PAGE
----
Methods for Peeking at the Bottom Card
Below you will find a valuable collection of secret methods a card magician can use to peek at the deck's bottom card.
1. Tilting the Deck
In offering the pack to be shuffled, hold it with the thumb below and the fingers above, slanting the outer end downwards so that a glimpse can be obtained of the outer index.
This method first appeared in print in Hoffman's "Modern Magic" which was published in 1876, but since card indices had not then been introduced, the pack had to be slanted at an angle of 45 degrees to allow the full face to be visible. It is interesting to note that the method appears in a recent booklet on cards as a new discovery. Fig. 1.
2. The Rear Bend
Hold the pack face down in the left hand. Square it with the right hand, fingers at the outer end and the thumb at the rear. Separate the inner end of the bottom card from the rest with the tip of the right thumb and push the cards above it forward about half an inch. Continue the squaring movement and pick up the protruding end of the bottom card, bending it up against the rear end of the pack. The index figure will come into sight and the top of the spot will show sufficiently to identify clubs from spades and diamonds from hearts.
Variation: Push the rear end of the bottom card to the left with the left little finger and hand the index corner up against the side of the deck with the tip of the right thumb.
3. Buckling the Card
This method is similar in effect to No. 2, but the manipulation differs. Separate the outer end of the bottom card slightly with the tip of the left forefinger, keeping the right thumb pressed against the rear end of the deck. Push the deck forward in the action of squaring the sides, causing the bottom card to buckle and so bringing the lower index into view. The action is instantaneous and completely covered.
4. Turn Over Flourish on Arm
A bold method of sighting the bottom card prior to forcing it, is to execute the Turn Over Flourish on the arm. Note the bottom card, no one else will, then square the deck, under-cut half, that is pull out the lower half and put it on top, slipping the little finger between the two packets.
5. Pull Back the Sleeve
Take the pack from the spectator after he has shuffled it, with the right thumb underneath, fingers on top. Look him straight in the face as you ask if he is satisfied that the cards have been thoroughly mixed. Then as you extend your right arm and pull the sleeve back a little with the left hand tilt the pack and sight the index of the bottom card. Bring it to the middle by under-cutting as in No. 6.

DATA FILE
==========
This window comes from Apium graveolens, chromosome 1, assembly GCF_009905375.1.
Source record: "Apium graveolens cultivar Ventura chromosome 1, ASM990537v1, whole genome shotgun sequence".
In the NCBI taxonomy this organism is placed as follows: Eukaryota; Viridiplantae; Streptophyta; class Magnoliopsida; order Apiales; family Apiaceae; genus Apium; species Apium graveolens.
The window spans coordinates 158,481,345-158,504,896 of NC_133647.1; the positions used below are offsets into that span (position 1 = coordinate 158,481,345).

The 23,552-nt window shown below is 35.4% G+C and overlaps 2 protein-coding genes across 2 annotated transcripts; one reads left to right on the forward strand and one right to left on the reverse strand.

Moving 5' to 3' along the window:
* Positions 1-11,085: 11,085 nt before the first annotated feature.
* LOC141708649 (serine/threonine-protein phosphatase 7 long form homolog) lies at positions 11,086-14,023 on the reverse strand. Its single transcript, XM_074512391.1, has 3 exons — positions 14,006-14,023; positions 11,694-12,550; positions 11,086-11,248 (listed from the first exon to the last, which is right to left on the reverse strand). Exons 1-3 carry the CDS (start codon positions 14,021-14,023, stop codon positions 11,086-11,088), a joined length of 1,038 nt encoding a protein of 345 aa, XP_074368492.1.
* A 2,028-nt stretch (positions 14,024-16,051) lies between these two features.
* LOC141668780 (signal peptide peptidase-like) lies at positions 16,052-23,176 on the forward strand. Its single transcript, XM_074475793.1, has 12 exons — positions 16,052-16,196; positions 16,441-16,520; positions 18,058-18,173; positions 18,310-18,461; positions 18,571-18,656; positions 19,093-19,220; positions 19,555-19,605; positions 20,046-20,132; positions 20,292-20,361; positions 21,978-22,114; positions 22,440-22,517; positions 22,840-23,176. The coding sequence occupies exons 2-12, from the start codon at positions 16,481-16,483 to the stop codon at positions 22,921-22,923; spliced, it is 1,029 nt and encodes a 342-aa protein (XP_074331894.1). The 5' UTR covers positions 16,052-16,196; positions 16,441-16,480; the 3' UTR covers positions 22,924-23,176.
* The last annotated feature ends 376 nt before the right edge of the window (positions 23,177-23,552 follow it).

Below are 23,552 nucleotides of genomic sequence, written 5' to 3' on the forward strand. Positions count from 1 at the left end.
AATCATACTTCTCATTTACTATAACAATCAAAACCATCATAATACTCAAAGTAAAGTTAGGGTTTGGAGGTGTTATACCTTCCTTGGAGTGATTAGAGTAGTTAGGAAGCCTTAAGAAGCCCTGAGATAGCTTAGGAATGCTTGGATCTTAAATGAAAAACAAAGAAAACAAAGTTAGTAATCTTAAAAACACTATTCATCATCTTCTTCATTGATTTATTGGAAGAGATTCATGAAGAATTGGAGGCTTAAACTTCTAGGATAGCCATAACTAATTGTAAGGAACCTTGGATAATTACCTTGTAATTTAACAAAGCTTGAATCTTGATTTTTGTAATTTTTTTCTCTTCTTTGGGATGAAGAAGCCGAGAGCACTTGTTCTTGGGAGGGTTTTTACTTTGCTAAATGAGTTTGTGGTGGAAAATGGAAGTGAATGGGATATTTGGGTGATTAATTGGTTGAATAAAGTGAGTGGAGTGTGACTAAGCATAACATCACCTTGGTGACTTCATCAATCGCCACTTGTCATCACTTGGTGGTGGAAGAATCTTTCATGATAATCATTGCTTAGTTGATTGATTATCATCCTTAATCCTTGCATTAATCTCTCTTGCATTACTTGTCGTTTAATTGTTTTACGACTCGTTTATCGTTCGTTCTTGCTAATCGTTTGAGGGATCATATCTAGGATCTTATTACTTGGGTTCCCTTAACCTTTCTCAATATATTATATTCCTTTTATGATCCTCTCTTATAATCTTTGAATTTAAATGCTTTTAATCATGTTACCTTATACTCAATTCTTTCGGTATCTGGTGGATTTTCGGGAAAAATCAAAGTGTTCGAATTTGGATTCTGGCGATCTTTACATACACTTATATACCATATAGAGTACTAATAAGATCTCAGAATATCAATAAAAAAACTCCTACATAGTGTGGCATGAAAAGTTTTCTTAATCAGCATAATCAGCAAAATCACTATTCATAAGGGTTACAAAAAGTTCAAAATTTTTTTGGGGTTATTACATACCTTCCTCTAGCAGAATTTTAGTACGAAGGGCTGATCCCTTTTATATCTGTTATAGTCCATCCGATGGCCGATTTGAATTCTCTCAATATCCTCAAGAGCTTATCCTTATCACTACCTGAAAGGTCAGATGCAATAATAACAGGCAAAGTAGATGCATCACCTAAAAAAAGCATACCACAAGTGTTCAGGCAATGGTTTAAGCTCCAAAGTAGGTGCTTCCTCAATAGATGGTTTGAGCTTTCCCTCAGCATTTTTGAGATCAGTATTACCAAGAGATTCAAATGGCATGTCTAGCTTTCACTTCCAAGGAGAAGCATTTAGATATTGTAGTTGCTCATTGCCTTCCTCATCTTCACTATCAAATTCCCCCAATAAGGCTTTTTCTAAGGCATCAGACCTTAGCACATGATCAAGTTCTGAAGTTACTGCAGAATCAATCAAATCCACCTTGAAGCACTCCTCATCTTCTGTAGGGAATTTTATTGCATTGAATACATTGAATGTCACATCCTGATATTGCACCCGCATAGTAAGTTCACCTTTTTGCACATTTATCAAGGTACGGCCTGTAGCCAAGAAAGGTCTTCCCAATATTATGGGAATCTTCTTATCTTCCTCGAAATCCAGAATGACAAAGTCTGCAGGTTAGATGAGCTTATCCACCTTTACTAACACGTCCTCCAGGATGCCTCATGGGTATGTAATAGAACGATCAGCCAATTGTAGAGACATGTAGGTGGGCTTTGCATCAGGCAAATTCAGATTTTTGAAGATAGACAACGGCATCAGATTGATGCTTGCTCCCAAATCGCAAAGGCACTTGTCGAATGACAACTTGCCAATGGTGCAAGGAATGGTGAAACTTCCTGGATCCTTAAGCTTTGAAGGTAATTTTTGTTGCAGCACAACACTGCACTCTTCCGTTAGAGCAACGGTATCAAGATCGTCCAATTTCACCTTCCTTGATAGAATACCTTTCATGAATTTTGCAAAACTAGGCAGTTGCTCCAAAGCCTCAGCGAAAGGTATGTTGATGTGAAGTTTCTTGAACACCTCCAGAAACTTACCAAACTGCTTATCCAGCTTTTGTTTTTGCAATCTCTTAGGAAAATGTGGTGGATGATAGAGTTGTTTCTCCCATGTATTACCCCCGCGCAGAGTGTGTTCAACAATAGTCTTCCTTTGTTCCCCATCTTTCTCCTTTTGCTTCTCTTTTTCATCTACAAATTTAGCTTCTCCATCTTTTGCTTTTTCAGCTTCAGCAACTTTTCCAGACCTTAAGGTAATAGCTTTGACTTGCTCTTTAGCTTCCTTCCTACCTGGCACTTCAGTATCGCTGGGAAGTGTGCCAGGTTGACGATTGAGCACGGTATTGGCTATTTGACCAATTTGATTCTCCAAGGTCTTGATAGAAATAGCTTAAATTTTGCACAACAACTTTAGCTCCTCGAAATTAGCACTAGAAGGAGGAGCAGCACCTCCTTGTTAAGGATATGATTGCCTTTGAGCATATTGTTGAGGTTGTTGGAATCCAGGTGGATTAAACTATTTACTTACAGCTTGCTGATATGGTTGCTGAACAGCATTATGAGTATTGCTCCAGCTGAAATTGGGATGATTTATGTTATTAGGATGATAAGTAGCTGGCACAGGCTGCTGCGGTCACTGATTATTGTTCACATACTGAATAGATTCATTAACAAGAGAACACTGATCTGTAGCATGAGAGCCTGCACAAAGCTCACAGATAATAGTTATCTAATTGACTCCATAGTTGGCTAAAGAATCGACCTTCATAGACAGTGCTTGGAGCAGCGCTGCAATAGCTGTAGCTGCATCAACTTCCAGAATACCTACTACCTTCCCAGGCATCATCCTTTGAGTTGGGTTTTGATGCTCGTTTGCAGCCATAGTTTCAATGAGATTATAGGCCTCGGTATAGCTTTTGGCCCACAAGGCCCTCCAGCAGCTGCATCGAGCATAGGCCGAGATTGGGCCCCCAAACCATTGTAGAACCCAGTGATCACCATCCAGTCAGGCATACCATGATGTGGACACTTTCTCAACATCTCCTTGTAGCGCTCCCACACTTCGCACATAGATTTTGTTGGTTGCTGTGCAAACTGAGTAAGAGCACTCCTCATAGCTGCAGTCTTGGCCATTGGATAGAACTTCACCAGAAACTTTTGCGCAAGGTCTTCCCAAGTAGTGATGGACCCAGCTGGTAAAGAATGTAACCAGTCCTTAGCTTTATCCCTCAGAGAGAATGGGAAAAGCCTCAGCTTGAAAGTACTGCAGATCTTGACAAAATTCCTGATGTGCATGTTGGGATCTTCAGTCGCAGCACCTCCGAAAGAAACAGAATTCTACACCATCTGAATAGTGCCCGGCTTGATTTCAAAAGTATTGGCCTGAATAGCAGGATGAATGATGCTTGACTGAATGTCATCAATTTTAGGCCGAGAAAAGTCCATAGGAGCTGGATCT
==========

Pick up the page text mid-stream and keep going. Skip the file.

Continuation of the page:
6. Under Cover of a Card Fan
Having manipulated a chosen card to the bottom of the pack, take off a dozen or so cards from the top and fan them in the right hand asking the spectator if he sees his card amongst them. Holding both hands shoulder high turn the left hand to bring the bottom card facing you and point to the fanned cards with the left forefinger, running it over the backs of the cards from left to right. You can thus note the bottom card without arousing the least suspicion.
This clever move is from T. Tucker's booklet, "What Next?"
7. Bend the Deck Inwards
Hold the pack upright in the right hand, thumb at the lower end, fingers at the top, the bottom card facing the audience. Squeeze the cards slightly causing them to bend inwards as in springing the cards from hand to hand. This action will bring the lower index into sight. The actual bend need be very slight and should be made while moving the hand a little from side to side as if to show the card to everyone. Fig. 3.
8. Reading the Cards with the Fingers
The sleight is generally used in reading all the cards of a shuffled deck but the constant repetition of the moves makes it liable to detection. The best way to use it for this purpose is to glimpse the bottom card, when the pack has been returned after being shuffled, by one of the methods already described. Then hold the pack upright as in a, and with the left fingers pretend to read the card by feeling it. While doing this hold the card for a moment in the left fingers, bend the rest of the cards behind it and quickly note the index of the next one. The bend is then covered completely by the bottom card which remains perfectly straight. As many cards as desired can be read with perfect ease, each time removing the card read and glimpsing the one behind the new bottom card.
Some tricks will require you to peek at the top or middle card:
From Card Manipulations by Jean Hugard (1934)
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